Dalgona, although the exact etymology is unknown, may have derived from the word, 달다 (dalda), which means “sweet.” It is simply a street snack, that first became popular in the 1970s to the 1980s, made from melted sugar and baking soda.
To make, a little baking soda is mixed with melted sugar, causing the syrup to puff up and become fluffy and light. It is then pressed flat and stamped with a pattern. Traditionally, outlining the pattern successfully by trimming or cutting the edges would lead to another free Dalgona; a fun game that customers happily tried their luck at!
At that time, Dalgona became so popular, a vendor could be found on practically every street corner selling this sweet treat. In today’s Korea, however, this classic food is harder to find, with households instead opting to buy the make-at-home kits you can find in supermarkets.
These kits include sugar, some baking soda, and a small pan to heat the mixture. If you aren’t confident in making your own Dalgona however, don’t worry, as it today has become something of a retro snack, commonly ordered as a topping for various desserts, and even coffee. So much so, ‘Dalgona coffee’ actually became a fad, not too long ago!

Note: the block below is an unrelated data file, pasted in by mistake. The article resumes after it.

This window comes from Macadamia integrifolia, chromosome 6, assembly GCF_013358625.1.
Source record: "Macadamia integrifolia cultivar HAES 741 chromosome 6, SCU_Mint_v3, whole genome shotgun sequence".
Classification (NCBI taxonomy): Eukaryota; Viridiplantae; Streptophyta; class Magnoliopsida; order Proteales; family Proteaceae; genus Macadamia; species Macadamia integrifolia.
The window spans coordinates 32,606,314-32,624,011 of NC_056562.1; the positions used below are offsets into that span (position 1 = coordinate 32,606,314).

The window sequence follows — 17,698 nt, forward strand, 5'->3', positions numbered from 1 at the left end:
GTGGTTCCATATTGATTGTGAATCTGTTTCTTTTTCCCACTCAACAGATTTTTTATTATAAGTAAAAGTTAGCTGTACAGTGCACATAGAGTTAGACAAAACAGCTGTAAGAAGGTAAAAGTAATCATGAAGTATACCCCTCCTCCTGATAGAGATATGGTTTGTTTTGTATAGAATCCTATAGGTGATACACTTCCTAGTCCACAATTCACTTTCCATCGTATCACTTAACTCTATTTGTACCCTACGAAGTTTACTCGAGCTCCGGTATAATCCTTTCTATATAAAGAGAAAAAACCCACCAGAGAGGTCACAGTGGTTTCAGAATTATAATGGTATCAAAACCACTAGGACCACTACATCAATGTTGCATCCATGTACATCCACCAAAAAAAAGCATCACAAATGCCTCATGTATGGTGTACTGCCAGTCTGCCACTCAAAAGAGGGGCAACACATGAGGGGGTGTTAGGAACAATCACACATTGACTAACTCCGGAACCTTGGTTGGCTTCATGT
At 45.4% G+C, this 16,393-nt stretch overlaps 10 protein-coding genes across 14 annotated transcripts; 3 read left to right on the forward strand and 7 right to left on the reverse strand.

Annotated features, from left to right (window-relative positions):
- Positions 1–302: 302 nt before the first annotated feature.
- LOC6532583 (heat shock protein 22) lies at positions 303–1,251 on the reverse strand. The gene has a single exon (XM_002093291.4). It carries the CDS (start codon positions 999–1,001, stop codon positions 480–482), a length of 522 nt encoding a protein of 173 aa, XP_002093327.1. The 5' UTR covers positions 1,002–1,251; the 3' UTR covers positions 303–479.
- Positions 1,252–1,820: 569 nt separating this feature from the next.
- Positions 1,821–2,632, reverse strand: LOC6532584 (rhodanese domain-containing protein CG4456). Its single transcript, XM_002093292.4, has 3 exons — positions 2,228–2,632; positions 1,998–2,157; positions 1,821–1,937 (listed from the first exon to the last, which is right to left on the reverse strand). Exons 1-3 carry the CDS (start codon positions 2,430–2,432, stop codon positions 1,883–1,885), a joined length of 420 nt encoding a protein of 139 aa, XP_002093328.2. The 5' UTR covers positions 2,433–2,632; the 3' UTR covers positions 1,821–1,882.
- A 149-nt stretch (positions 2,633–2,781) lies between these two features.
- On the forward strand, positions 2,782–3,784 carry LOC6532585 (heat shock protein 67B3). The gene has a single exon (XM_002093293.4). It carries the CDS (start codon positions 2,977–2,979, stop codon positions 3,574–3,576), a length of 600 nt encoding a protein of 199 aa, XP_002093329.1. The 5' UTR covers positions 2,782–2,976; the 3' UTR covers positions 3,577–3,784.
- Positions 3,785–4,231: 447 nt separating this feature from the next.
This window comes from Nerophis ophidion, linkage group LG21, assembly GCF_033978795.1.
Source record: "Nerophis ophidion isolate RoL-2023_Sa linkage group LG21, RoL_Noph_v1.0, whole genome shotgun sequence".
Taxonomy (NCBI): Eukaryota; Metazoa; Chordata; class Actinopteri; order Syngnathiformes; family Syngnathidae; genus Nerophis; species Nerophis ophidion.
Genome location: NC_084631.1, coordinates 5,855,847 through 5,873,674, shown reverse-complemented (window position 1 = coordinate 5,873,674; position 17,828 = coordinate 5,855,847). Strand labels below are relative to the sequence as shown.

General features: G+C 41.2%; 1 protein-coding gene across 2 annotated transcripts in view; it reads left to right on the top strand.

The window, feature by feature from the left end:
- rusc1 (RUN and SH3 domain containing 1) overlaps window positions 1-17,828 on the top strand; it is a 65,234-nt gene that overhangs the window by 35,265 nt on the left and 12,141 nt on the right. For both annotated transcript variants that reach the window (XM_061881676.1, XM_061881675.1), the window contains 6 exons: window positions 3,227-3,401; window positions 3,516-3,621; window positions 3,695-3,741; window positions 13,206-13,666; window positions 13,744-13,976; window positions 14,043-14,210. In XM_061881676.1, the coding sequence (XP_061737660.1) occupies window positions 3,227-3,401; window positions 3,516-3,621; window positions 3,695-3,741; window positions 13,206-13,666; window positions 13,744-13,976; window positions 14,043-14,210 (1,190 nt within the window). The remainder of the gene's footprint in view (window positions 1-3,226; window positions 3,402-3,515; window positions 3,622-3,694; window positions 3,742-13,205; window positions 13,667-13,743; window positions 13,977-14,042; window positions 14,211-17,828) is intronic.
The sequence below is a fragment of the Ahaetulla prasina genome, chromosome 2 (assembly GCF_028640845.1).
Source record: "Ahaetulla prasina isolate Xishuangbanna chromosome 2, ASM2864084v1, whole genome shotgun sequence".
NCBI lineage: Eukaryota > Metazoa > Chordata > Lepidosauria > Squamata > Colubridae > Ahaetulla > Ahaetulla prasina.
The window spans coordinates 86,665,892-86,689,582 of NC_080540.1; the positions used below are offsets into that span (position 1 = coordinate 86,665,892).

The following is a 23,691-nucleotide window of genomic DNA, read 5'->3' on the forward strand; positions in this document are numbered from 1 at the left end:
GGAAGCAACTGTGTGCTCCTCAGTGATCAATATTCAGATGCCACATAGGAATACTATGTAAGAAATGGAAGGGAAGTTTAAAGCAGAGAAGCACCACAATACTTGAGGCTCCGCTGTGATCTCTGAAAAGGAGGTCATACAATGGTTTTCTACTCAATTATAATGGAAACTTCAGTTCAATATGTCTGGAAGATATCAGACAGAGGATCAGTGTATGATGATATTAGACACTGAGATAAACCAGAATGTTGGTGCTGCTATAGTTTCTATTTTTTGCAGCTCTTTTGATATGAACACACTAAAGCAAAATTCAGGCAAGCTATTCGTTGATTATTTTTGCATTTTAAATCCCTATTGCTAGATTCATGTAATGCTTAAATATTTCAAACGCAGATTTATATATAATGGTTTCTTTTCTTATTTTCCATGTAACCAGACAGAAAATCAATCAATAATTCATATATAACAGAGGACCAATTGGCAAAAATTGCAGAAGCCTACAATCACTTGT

Read more: 19 Korean Desserts to Try
Korean Foods Summary
The aromas, the colors, the flavors: there’s simply so much to get excited about when it comes to Korean cuisine. Renowned worldwide, as this article goes to show, for true authenticity, you simply have to try classic Korean dishes from the source.
During any trip to Korea, try your best to make food an integral part of your visit. Soak up the energy, sounds, and sights of the food markets. Spend time at the ports, and watch the fishermen bring in the day’s catch.
Where you can, eat at local eateries and family-run Korean restaurants, and seek out as many authentic dishes as you can. This article covers the tip of the iceberg, and a world of unique, delicious, and mind-blowing food awaits if you look in the right places.
Enjoy Korea for its wonderful culture, its raw beauty, its unique history, and its mouthwatering food. There’s simply no other place like it!
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Keep these authentic Korean foods for safekeeping for a future visit to South Korea, by saving this article to one of your foodie Pinterest boards.
Author: Eun Hae Oh is a bilingual English-Korean translator, writer, and voice actor, from Incheon City, South Korea. A passionate foodie, Eun is eager to share more about authentic Korean food through her writing.
Images licensed via Shutterstock